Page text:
Reviewed and recommended the DOT Director’s approval regarding a letter to Parsons confirming the modification of a “project assignment order;” 

Reviewed Parsons’ requests for changes to the scope of services, payment rates, fees, costs, time of performance, and/or other changes; recommended the DOT Director’s approval regarding a contract amendment, supplemental contract, or contract extension relating to the same (“Contact Amendment”); and reviewed and recommended the DOT Director’s approval of a notice to Parsons to proceed with certain work described in a Contract Amendment; 

Reviewed and recommended the DOT Director’s approval of notice to Parsons that it had satisfactorily completed work specified for a project; and 

Reviewed and recommended the DOT Director’s approval of a letter to the Federal Highway Administration, requesting approval of fees or additional fees that DOT had negotiated with Parsons.

In summary, much of the actions Respondent Urasaki appeared to have taken directly affecting Parsons involved reviewing documents pertaining to projects on which Parsons was DOT’s consultant and recommending action by the DOT Director. It appeared that the DOT Director relied on Respondent Urasaki to review documents that required his action before routing the documents to him. In other words, if Respondent Urasaki routed a document to the DOT Director, he assumed that she had “done her work” and was recommending his approval and/or execution of the document.

B. Alleged Facts Regarding Respondent Urasaki’s Interest in Hawaiian Electric Industries and Actions Affecting Hawaiian Electric Company/Hawaiian Electric Industries

During Respondent Urasaki’s tenure as the DOT Deputy Director, she and Randall Urasaki owned shares of stock in Hawaiian Electric Industries, Inc. (“HEI”). In 2011, Respondent Urasaki reported on her financial disclosure statement (2) that Randall Urasaki, individually, owned HEI stock valued between $50,000 and $100,000. Respondent Urasaki’s financial disclosure statement filed in 2012 reflected that she and Randall Urasaki, jointly, owned HEI stock valued between $100,000 and $150,000. In both 2013 and 2014, Respondent Urasaki reported that she and Randall Urasaki, jointly, owned HEI stock valued between $50,000 and $100,000.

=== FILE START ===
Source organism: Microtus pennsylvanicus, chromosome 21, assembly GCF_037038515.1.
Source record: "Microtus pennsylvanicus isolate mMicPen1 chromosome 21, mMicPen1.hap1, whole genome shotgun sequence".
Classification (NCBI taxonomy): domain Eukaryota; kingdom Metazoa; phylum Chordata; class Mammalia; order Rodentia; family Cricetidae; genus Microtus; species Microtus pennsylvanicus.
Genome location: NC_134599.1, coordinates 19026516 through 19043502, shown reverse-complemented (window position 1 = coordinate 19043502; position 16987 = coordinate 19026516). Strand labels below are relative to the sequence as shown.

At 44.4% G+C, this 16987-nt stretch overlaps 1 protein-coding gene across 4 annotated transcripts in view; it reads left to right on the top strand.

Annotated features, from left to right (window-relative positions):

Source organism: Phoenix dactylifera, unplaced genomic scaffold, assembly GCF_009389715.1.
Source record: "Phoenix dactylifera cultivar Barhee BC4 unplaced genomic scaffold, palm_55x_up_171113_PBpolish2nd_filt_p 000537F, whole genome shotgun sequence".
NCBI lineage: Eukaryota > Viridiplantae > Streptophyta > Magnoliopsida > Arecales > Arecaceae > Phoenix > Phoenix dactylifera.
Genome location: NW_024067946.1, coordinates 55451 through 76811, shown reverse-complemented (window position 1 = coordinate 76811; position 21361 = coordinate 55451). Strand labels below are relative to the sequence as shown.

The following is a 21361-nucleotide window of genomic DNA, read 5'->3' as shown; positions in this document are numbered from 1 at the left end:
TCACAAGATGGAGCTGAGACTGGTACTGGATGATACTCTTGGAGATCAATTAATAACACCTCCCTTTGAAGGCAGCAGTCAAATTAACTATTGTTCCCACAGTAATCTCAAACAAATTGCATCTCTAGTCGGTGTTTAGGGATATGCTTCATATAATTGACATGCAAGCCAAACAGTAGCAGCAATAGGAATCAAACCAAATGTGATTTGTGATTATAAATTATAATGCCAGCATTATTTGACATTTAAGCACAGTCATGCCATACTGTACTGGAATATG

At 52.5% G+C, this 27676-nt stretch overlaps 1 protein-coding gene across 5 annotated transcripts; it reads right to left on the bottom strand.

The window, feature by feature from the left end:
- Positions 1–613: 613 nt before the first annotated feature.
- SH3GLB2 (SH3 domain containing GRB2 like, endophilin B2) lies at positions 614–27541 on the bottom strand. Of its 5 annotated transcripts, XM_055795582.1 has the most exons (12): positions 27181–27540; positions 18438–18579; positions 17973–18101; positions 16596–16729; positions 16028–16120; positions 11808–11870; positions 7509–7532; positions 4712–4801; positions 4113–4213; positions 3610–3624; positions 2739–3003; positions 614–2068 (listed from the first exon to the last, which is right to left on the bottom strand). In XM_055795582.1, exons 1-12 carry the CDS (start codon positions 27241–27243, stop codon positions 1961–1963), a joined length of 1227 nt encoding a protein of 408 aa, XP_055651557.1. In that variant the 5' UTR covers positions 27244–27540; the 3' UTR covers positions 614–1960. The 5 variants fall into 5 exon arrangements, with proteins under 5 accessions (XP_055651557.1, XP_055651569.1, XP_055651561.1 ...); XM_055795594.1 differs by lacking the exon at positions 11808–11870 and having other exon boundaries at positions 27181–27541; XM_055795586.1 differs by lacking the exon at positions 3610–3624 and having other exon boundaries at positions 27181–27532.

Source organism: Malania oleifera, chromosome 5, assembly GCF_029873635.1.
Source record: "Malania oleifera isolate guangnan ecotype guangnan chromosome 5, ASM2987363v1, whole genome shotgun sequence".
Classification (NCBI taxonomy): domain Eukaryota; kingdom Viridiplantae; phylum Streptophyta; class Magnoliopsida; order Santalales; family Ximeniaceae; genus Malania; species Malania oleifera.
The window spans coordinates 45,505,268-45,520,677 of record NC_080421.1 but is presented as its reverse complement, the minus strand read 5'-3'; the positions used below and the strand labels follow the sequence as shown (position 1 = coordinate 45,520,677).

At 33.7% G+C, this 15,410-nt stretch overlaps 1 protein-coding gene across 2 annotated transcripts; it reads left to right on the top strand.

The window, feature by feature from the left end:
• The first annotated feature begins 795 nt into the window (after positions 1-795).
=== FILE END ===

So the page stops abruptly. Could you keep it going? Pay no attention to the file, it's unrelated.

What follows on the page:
Hawaiian Electric Company, Inc. (“HECO”) is a wholly owned subsidiary of HEI. Respondent Urasaki, as DOT Deputy Director, appeared to have been significantly involved in matters pertaining to HECO. In or around 2013, Respondent Urasaki notified HECO by letter that HECO had trespassed through state property without a permit, disturbing archaeological sites in violation of state law, and directed HECO to cease work in the area until HECO obtained a permit and took other necessary steps to obtain formal approval from DOT. In or around 2014, Respondent Urasaki also appeared to have drafted a letter for the DOT Director’s signature notifying HECO of a second violation of state law for trespassing through state property and disturbing archaeological sites.

In addition, in or around 2012, Respondent Urasaki and other DOT employees met with HECO to discuss a number of matters relating to both DOT and HECO, including efforts to execute a “Master Utility Agreement” between DOT and HECO and to plan future DOT-HECO “Utility Coordination Meetings.”

Respondent Urasaki subsequently planned and participated in meetings with HECO to discuss execution of a “Master Use and Occupancy Agreement” (“MUOA”) between DOT and HECO, as well as other projects. It is the Commission’s understanding that the MUOA established terms and conditions under which HECO and other utility companies might occupy state land to provide utility service to their customers. Further, in or around 2012 and 2013, Respondent Urasaki appeared to have participated in meetings and discussions with HECO regarding the drafting of the MUOA and, in or around 2013, participated in drafting the MUOA.

read … Full Report

(1) The term “a project” as used herein refers to one or more of the twelve DOT Parsons Projects.

(2) Respondent Urasaki, annually, was required to file a financial disclosure statement with the Commission, reporting, among other things, shares of stock that she and her spouse owned. HRS section 84-17(c)(2). Respondent Urasaki’s financial disclosure statement is a public record. HRS section 84-17(d).

  *   *   *   *   *

SA: Former DOT deputy fined for ethics violations

Feb 2, 2015: Free Golf: Ethics Comm Names Rail Contractors, UH Vice Chancellor, DoT Deputy Director, and Brian Minaai (Again)  “JADINE URASAKI Department of Transportation Deputy Director for Capital Improvement Projects Prior: Department of Education Facilities Development Branch, Public Works Manager Administrative Penalty: $1,500 (Now back at work as DOE Facilities Development Branch Public Works manager.)”